WASHINGTON, D.C. -- Things are getting very grim here in Washington. The Democrats are fighting a desperate rear-guard action against the Republicans on several fronts. They are fighting to maintain their death grip on federal judicial appointments. They are resisting Social Security reform. They are using every expedient to scandalize the president's designated UN ambassador, John Bolton. This is not a constructive use of power, for the Democrats have no constructive proposals to advance. It is merely a grim assertion of "no" to the political party now controlling the White House and Capitol Hill.
That is why I, as a professional observer of Washington politics, want to thank the Hon. George Galloway, the offbeat member of Parliament, for traveling all the way to Washington from London to provide us with a comic interlude. He has been accused by Senate investigators of profiting from Saddam Hussein's manipulation of the UN oil-for-food scam. Blustering and shaking in what sounded to me like a Scottish accent -- though it could have been the consequence of strong drink -- the Hon. Galloway informed the Senate Permanent Subcommittee on Investigations that the charge is "utterly preposterous." "I am not now, nor have I ever been, an oil trader, and neither has anyone on my behalf," he solemnized.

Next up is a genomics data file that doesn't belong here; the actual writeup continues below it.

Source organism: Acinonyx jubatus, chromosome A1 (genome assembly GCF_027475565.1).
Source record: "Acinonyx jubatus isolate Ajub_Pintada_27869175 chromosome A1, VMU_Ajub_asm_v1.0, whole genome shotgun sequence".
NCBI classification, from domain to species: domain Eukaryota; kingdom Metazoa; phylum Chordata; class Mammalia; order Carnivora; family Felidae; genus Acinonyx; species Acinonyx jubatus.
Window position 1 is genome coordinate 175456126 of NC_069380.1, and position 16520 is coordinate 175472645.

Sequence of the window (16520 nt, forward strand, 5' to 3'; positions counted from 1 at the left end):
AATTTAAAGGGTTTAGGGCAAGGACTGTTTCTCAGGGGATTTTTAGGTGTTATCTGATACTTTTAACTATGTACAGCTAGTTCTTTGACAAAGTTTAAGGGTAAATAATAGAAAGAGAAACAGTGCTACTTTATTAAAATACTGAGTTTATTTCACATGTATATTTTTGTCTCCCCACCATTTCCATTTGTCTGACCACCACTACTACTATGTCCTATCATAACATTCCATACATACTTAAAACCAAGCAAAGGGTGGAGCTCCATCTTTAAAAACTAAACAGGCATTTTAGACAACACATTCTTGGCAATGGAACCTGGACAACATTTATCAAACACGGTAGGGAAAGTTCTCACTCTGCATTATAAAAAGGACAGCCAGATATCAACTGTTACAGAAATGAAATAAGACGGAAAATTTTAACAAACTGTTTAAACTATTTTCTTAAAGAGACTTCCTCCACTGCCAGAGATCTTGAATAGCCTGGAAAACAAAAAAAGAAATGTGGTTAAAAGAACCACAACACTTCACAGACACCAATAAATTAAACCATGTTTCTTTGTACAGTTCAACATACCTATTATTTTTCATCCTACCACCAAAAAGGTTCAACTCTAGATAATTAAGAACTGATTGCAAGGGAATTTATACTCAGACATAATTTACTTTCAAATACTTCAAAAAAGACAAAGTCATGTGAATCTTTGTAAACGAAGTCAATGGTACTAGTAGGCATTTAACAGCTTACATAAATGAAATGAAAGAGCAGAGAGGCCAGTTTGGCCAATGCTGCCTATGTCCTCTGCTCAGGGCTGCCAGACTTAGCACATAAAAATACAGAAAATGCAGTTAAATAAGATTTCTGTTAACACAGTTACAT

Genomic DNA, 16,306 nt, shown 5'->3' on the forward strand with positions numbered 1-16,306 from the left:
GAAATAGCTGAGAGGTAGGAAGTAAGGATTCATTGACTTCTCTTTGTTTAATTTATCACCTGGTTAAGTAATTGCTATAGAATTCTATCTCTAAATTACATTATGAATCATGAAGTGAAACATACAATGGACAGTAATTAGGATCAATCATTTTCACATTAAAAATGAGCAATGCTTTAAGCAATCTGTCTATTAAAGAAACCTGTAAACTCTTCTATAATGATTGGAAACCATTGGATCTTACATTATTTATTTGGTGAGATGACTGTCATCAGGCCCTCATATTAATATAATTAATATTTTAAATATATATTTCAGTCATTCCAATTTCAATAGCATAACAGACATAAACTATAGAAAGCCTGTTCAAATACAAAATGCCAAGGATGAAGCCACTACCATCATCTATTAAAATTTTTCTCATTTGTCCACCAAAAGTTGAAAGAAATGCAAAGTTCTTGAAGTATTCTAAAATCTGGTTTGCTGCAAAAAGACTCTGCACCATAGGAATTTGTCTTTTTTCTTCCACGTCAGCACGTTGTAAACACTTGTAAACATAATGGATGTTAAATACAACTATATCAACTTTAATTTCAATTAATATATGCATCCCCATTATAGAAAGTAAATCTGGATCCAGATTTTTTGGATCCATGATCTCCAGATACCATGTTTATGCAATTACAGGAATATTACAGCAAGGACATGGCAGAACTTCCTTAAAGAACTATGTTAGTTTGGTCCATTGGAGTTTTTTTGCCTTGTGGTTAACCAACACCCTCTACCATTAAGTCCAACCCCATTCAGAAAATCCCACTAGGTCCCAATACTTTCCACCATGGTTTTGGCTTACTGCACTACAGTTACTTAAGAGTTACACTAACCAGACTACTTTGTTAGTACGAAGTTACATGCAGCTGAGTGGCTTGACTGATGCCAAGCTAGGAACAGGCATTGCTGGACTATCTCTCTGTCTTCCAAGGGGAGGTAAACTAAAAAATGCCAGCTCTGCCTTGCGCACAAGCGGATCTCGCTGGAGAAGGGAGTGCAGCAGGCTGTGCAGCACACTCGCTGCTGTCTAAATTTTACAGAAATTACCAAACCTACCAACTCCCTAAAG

This line, of course, is an adaptation of the line once used by American Communists and fellow travelers while appearing before congressional investigations of Communist subversion during the 1930s, 1940s and early 1950s. Galloway is a ritualistic leftist. He is so left-wing that he was given the heave-ho by his own Labour Party. Somehow he thought it clever to portray himself in the role once made famous by American leftists testifying before Congress. After his appearance, a tumescent Galloway went before the cameras to boast of how his British parliamentary style had bested our more "sedate" congressional proceedings.